what's wrong with healthcare costs
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What’s Wrong With Healthcare: Cost, Or Coverage?

Blaming the problems in American healthcare solely on issues of coverage is missing the point. Costs of healthcare services have spiraled out of control.

Cost Vs. Coverage: What’s Really To Blame?

Everyone has a different idea about how to fix healthcare in America — but there is little debate that yes, it needs fixing. The system as it currently stands is broken, and everyone is worse off for it: patients, doctors, hospitals, and insurers all have their hands tied to some degree and are forced to play a game with unfair rules.

The common narrative is that people in this country are lacking good access to healthcare. Another way of putting that is that we supposedly have an issue of coverage in America. This idea makes sense if you accept the realities of the insurance industry as an unmovable fact of life from which we all must operate under. But in reality, the “root” of the problem, as Forbes recently asserted, isn’t access at all — it’s cost.

When the cost of absolutely everything related to your healthcare (as well as the drugs and physical products associated with your treatment) is inflated to the point of absurdity, of course there will be issues trying to provide coverage for these insanely exorbitant costs. At that point, it’s like shuffling deck chairs on the Titanic, the insanely bloated costs being passed around like so many cells on a spreadsheet. Eventually, these dangerous fiscal practices can and will torpedo our entire healthcare system.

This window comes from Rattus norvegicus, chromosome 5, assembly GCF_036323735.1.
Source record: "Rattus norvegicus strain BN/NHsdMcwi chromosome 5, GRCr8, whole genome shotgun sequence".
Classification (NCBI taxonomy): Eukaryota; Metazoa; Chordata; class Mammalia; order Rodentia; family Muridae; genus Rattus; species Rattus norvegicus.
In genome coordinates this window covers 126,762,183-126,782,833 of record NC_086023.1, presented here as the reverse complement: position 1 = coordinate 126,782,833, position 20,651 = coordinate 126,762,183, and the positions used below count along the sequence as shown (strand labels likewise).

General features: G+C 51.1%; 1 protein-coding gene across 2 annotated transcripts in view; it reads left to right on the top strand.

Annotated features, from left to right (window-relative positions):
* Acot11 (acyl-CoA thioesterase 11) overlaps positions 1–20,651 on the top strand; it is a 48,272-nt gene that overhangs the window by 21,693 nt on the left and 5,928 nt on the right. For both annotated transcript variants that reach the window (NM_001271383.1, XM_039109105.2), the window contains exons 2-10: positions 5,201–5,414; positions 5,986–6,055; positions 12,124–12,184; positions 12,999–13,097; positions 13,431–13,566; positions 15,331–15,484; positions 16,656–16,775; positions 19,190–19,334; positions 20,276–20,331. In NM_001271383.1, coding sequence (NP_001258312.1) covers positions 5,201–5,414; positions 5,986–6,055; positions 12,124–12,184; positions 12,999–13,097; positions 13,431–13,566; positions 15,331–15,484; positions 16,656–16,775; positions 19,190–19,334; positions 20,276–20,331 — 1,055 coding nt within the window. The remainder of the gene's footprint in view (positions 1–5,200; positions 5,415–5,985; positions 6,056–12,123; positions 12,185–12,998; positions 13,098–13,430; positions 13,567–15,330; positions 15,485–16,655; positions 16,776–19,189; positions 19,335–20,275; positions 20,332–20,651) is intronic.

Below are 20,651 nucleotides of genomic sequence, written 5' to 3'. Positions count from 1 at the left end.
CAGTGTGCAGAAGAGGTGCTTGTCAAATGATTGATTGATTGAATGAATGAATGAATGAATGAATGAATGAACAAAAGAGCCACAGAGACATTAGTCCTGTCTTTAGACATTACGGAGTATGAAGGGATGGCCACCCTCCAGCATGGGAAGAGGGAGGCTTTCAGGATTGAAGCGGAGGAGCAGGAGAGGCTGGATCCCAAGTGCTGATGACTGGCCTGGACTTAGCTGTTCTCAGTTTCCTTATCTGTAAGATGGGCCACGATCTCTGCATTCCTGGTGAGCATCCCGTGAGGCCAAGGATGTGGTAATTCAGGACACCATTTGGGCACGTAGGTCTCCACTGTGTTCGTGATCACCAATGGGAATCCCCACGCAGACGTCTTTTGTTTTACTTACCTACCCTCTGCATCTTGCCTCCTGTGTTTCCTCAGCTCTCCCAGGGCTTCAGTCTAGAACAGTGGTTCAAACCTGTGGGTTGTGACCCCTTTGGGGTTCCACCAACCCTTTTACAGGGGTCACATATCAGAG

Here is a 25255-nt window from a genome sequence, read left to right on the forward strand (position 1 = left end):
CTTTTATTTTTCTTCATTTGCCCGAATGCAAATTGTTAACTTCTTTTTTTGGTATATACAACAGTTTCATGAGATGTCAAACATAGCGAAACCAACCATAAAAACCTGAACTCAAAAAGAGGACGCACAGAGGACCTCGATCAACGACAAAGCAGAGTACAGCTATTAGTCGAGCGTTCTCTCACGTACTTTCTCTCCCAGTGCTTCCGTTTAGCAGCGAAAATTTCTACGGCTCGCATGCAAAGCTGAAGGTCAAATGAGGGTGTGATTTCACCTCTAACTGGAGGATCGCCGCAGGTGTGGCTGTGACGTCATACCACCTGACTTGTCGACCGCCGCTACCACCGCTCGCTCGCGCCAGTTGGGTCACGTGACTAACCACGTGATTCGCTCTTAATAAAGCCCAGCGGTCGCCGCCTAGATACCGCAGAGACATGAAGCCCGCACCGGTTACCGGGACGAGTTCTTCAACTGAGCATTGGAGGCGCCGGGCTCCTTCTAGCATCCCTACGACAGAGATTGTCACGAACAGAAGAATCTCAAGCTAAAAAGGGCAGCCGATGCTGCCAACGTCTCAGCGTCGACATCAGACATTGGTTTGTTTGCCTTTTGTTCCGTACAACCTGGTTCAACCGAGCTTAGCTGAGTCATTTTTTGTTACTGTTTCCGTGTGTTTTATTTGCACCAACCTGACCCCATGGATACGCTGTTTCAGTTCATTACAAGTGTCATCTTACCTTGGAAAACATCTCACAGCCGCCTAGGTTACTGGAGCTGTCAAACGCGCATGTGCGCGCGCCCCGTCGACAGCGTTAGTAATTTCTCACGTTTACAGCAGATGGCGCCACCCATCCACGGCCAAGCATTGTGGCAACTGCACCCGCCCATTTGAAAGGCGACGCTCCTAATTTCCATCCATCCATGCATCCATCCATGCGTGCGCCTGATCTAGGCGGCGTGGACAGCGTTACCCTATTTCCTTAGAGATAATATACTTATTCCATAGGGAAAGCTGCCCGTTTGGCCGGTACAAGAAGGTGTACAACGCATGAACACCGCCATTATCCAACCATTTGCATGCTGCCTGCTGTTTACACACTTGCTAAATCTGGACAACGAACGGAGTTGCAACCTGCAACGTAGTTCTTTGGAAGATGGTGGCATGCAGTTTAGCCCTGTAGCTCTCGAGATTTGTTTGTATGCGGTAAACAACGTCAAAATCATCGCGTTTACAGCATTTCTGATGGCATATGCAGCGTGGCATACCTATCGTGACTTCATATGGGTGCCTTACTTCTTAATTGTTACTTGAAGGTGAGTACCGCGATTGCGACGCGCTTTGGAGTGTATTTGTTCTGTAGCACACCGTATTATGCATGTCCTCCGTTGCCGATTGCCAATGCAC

Rethinking The Way We Buy And Access Healthcare

One thing is abundantly clear: the way the system currently stands puts the patient as the least important part of the entire healthcare food chain. It’s why, as Forbes notes, a hip replacement in America costs north of $40,000, while in Spain the same procedure ends up being a little under $8,000. Doctor’s fees add up to a measly 8 cents out of every dollar spent on health services in the USA. This unsustainable model is enriching the wrong people and must be entirely re-thought.

What if the middle-man was removed entirely, and the average patient had complete transparency about where the money they spent on healthcare was going? What if the artificial inflation associated with healthcare in America was slashed down to the cost of services plus reasonable doctor’s fees? In that scenario, it might actually be affordable for patients to simply pay for their care out-of-pocket, as the system wouldn’t be attempting to gouge them, and doctors would be able to charge extremely reasonable prices without having to surrender huge payments to the insurance industry.

Over the next several months, we’ll be examining this issue in more detail, and we hope you follow along as we attempt to unravel the problems with paying for healthcare as it currently stands in California.

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